BAM will never be any kind of speed demon, BASIC code being transpiled at run-time to javascript. But still, sometimes some things feel like they could be faster.

I've long felt that the CIRCLE statement in BASIC Anywhere Machine, as-is since I nabbed the wwwBASIC.js code back in Dec 2020, wasn't performing quite as fast as it could.

Not one to enjoy looking javascript in the eyeballs for any length of time, I sucked it up and looked just long enough to see too-much-for-my-liking trigonometry going on.

So I decided to apply the "test it with code" philosophy. Not javascript code, but rather a BASIC subroutine that I'll implement in javascript when I'm ready for the bruising.

Triangle math related to triangles with right angles. I remembered it faintly enough to think it would be useful, and knew just enough to go search the web.

If "C" is the corner of a triangle with a right angle, then the side "c" (right across from that right angle) has a length of (say a and b are the other sides):

length of "c" = square root ( "a" squared + "b" squared )

If "c" is the radius of a circle, then when "a" is the range of possible values for x, then we can calculate "b" as every value for y. And we can do vice versa: when "b" is the range of possible values for y, then we can calculate "a" as every value for x. (we need to calculate both ways to not miss any pixels around the circumference of a circle.)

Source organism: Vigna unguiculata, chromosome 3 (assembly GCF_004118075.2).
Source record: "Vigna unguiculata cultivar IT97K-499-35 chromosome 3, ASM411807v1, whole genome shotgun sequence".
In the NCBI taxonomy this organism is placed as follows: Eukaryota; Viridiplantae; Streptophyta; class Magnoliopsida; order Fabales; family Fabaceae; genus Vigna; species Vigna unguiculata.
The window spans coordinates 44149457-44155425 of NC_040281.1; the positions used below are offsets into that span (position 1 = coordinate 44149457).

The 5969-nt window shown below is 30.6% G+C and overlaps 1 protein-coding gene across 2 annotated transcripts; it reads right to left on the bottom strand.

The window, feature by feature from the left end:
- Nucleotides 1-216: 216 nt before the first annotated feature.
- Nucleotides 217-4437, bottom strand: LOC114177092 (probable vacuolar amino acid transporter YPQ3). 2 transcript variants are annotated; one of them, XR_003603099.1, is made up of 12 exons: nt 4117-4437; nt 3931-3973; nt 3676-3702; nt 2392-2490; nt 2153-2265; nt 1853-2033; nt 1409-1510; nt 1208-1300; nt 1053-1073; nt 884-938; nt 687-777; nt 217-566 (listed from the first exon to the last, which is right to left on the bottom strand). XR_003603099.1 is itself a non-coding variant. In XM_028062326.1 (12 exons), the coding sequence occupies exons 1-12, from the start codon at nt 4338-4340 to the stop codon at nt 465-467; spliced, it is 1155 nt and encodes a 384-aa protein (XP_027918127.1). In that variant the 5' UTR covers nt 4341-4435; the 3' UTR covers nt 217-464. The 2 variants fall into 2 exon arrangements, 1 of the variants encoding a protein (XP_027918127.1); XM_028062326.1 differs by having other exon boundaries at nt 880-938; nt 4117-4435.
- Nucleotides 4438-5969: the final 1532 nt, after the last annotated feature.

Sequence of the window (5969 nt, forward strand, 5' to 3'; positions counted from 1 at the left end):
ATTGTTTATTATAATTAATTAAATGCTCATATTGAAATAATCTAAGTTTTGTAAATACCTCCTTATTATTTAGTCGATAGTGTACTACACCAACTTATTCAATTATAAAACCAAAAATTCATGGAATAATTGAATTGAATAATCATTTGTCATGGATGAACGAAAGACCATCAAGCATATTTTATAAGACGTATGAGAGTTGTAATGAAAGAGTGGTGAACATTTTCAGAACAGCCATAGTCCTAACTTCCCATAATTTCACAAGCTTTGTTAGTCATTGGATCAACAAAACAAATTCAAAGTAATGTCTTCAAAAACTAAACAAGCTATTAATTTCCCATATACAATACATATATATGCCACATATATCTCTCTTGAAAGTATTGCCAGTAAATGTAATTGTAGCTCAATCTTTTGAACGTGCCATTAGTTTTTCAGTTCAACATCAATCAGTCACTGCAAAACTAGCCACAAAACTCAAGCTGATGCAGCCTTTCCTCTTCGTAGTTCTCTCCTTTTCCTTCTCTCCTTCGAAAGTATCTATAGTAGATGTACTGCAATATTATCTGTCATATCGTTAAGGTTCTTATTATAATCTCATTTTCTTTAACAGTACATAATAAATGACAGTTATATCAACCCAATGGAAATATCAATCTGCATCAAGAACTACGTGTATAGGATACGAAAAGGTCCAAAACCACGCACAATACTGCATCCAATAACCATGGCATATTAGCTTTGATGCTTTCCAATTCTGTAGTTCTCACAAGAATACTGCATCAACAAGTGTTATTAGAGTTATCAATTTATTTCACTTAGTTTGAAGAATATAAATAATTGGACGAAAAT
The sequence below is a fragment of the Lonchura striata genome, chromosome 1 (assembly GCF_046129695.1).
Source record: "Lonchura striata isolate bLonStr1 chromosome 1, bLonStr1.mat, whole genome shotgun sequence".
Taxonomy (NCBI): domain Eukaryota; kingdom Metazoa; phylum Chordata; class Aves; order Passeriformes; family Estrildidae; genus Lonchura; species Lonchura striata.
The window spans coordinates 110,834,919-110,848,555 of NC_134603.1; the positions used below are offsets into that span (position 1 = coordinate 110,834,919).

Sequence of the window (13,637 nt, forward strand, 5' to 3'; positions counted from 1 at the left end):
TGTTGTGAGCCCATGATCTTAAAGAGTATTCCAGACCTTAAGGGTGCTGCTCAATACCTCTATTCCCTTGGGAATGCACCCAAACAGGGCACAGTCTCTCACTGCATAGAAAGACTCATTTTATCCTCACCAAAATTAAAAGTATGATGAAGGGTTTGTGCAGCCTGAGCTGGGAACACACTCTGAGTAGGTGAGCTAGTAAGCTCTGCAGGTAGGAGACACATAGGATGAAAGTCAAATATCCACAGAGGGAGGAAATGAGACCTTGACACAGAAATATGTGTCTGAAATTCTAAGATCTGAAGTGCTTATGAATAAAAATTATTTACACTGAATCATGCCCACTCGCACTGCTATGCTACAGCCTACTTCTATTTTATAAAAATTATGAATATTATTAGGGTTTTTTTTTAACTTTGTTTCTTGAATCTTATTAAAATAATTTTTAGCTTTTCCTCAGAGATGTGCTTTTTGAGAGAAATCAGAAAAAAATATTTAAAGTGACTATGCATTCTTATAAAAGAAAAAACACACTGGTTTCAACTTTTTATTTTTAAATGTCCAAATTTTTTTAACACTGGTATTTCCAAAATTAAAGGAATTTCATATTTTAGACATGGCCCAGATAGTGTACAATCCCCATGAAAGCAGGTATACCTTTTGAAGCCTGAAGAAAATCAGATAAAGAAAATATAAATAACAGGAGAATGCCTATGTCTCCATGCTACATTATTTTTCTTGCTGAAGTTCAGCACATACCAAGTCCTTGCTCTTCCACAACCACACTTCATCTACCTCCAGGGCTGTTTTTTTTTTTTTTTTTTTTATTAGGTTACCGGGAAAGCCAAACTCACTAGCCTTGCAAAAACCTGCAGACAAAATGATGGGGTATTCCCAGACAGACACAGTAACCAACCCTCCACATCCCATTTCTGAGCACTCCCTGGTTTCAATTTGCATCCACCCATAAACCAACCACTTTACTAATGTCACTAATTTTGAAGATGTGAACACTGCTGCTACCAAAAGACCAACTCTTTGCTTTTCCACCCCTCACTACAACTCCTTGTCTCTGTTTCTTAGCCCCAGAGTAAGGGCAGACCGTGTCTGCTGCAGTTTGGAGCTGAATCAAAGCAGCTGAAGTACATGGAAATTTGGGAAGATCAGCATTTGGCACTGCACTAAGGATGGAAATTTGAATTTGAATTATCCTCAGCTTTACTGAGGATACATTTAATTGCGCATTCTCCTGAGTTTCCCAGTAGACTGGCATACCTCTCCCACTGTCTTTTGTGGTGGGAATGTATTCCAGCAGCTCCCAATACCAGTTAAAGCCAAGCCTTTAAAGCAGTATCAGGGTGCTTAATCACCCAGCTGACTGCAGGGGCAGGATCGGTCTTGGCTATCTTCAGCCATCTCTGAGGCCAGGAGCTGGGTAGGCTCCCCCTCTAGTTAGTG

Lo and behold, my BASIC subroutine is twice (plus a hair or two) as fast as the CIRCLE statement's implementation in wwwBASIC.

You may find the source code for this program useful for your own testing with your BASIC implementation(s).

The program takes stop-watch-like time of drawing 50 circles with the subroutine, then does the same thing using the CIRCLE statement. Information is printed on the screen, and the program keeps repeating all of this in an endless loop. So we can see the time differences cumulatively over time.

The circle on the left (c1) is drawn with the "triangle math" BASIC subroutine.

The circle on the right (c2) is drawn with the CIRCLE statement.

The "count" indicates the total number of circle-drawing iterations. The number indicates the number of times both circles have been drawn. 1 means each circle was drawn once.

Time is measured in the number of seconds taken to draw all of the circles for each approach. So for that count of circles for each approach, the c1 circles cumulatively took 46 seconds, and the c2 circles cumulatively took 96 seconds.

*Aside: about that "aspect_ratio" thing, which most folk likely wouldn't need.*

*That's needed in BASIC Anywhere Machine to maintain compatibility with GW-BASIC screen modes (GW-BASIC being a high priority.)*

*If you have access to GW-BASIC (run GW-BASIC at the Internet Archive in a web-based emulator, or whatever that is), write a program that draws a circle and a box around it, then run it in the various GW-BASIC screen modes. You'll see the CIRCLE always stays a circle, but the box is sometimes a square, but often a rectangle. That's because in the various screen modes, pixel height is greater by some ratio than pixel width. CIRCLE in GW-BASIC has been implemented in such a way that it adjusts the circle as per the aspect ratio of pixel height versus width.*